The advantages of using the Man Tri vs Trafford Met Gala to boost your training
February is traditionally the month where the triathletes from Manchester Tri Club take on the swimmers from Trafford Metro. Besides being a lot of fun, there are many reasons why competing in this event will help your swim training.
Rob Bridges has some great reasons to swim fast and swim in the club gala:
- Personally I find it hard to motivate myself to swim in the winter. Having the gala is a great incentive to turn up to training e.g. cross country for running
- Good to focus on something different other than training for a 1500m swim.
- I love competing for Man Tri and feel proud to represent them anyway possible. It’s also great to compete against specialist clubs e.g. Trafford Metro in swimming and Sale Harriers in cross country. And perhaps gain a few scalps along the way.
- Builds strength and speed my combining different strokes and distances (sprinting)
- As a coach I have learnt a lot from watching others swim. However most triathletes will have never really seen others swim. So its great for them to appreciate top level swimmers and compare there own assessment to others and discuss with others (peer and individual assessment)
Kate Offord is a big advocate of varying your swim training :
It is always interesting talking to triathletes about swimming fast. Many of them tell me ‘I just can’t swim fast, however hard I try, I only have one speed.’ Whilst this might sound like a fair point, everyone can train to raise their maximum speed.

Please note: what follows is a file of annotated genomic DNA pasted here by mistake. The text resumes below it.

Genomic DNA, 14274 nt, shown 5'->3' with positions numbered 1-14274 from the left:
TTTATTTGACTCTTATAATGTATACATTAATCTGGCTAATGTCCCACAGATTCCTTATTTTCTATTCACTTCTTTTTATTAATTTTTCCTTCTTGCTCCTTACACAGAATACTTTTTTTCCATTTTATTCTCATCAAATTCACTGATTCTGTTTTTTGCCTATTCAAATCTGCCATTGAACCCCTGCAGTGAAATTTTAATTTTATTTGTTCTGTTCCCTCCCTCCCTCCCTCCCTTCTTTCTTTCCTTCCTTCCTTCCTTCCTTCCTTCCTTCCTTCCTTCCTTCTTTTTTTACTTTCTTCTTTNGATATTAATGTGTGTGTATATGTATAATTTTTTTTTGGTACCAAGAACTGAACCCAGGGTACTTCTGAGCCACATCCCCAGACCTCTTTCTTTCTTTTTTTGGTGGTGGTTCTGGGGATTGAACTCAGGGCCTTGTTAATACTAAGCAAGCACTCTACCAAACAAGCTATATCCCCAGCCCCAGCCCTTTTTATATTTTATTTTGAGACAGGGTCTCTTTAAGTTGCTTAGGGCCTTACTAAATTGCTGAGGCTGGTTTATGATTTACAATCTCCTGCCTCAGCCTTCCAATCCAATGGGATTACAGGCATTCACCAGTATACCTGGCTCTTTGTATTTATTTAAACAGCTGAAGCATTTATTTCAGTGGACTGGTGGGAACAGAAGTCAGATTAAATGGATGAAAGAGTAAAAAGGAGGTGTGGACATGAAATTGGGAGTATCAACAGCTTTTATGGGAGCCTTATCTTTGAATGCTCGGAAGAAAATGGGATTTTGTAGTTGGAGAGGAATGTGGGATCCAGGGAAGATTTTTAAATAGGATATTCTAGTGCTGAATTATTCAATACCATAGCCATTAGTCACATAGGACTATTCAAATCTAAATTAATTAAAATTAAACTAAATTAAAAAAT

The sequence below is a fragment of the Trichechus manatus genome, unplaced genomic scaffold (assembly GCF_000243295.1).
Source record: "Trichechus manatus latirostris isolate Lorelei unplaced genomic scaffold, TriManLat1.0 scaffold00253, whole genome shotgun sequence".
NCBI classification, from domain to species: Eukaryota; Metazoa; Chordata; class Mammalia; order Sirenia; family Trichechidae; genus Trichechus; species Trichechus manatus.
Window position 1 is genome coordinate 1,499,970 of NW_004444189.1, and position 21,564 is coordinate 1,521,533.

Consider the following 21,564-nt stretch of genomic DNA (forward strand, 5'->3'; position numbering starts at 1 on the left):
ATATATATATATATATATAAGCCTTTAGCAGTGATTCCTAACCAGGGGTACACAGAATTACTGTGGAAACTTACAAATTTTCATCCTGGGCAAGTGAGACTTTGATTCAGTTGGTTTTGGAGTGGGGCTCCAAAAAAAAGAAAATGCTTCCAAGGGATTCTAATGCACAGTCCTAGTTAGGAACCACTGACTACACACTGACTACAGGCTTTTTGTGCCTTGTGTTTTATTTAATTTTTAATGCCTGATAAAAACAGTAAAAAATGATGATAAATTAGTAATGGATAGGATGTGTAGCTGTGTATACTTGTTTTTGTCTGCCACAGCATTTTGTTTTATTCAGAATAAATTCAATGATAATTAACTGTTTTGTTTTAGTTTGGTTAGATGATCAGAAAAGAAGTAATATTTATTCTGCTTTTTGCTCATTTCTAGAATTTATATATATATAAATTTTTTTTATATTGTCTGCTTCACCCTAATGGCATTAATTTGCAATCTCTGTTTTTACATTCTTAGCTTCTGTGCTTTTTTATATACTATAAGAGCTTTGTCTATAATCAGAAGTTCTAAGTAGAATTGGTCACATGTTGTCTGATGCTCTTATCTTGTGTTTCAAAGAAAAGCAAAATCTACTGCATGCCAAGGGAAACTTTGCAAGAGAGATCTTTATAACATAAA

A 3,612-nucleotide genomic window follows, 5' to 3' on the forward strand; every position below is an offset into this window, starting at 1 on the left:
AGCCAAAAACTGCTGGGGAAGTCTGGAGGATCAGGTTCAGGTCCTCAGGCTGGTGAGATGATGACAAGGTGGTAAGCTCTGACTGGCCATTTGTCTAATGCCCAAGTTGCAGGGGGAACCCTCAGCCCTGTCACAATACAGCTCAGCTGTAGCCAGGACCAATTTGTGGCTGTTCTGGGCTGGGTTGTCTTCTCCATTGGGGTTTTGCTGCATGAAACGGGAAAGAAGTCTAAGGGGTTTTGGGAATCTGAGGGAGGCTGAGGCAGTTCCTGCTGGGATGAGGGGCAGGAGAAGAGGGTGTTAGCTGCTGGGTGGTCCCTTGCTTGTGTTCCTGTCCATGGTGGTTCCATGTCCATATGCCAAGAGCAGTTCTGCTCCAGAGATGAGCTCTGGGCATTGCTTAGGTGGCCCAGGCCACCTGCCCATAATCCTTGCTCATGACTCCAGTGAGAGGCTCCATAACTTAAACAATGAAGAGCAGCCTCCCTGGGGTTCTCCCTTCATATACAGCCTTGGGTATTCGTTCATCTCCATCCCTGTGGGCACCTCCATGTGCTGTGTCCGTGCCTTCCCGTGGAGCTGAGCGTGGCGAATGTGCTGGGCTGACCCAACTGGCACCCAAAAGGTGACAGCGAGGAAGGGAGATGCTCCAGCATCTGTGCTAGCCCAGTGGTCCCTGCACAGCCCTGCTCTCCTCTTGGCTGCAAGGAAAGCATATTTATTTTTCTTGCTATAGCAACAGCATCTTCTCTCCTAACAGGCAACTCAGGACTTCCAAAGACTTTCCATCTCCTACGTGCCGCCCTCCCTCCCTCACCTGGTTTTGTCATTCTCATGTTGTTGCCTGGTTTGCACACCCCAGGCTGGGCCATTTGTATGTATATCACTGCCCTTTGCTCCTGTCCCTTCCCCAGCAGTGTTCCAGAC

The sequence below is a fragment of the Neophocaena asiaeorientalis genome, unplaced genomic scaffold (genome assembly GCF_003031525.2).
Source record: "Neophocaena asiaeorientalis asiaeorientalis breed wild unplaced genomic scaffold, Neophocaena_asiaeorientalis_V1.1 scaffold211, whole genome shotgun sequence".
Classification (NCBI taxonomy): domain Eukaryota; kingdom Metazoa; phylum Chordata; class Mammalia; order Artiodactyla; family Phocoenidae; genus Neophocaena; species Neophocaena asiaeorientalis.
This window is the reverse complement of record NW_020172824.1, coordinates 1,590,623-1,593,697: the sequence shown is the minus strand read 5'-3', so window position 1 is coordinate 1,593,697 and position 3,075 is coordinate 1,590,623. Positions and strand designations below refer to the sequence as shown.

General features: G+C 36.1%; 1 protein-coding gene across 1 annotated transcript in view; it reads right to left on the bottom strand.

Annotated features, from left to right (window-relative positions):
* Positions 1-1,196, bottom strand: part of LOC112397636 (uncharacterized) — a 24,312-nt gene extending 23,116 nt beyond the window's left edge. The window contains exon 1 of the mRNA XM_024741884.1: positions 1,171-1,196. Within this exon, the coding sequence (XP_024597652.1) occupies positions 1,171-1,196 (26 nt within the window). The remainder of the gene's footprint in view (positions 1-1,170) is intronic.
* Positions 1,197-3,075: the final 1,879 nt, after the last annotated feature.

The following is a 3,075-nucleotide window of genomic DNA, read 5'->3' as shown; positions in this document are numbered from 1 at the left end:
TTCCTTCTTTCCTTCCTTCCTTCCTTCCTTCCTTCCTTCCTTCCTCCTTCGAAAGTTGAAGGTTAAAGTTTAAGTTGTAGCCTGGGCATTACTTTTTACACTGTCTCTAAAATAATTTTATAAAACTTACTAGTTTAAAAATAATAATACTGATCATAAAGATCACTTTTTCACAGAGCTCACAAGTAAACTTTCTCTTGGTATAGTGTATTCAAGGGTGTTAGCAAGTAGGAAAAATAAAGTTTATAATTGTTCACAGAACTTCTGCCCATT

As athletes we need to train all of the components of fitness, and whilst aerobic endurance may seem like the only important factor in the swim, it is also important to build speed work into your training throughout the year.
By raising your maximum speed, you make your 1500m race pace a lower percentage of your maximum. So your body becomes more comfortable sustaining this pace.
The club gala, against our friendly rivals Trafford Met, is a fantastic opportunity to try out your speed and have a bit of fun. It will give you something to focus on over the barren winter swim training months (that is, if you don’t fancy trying an ice swim). Having a goal is really important in order to keep the focus on your training. Training for different distances and strokes will help your overall ability in the water, and also make it easier for you to adapt to a rough or busy open water swim. Those muscles that help you swim fly might just help you through when you are up against it in open water.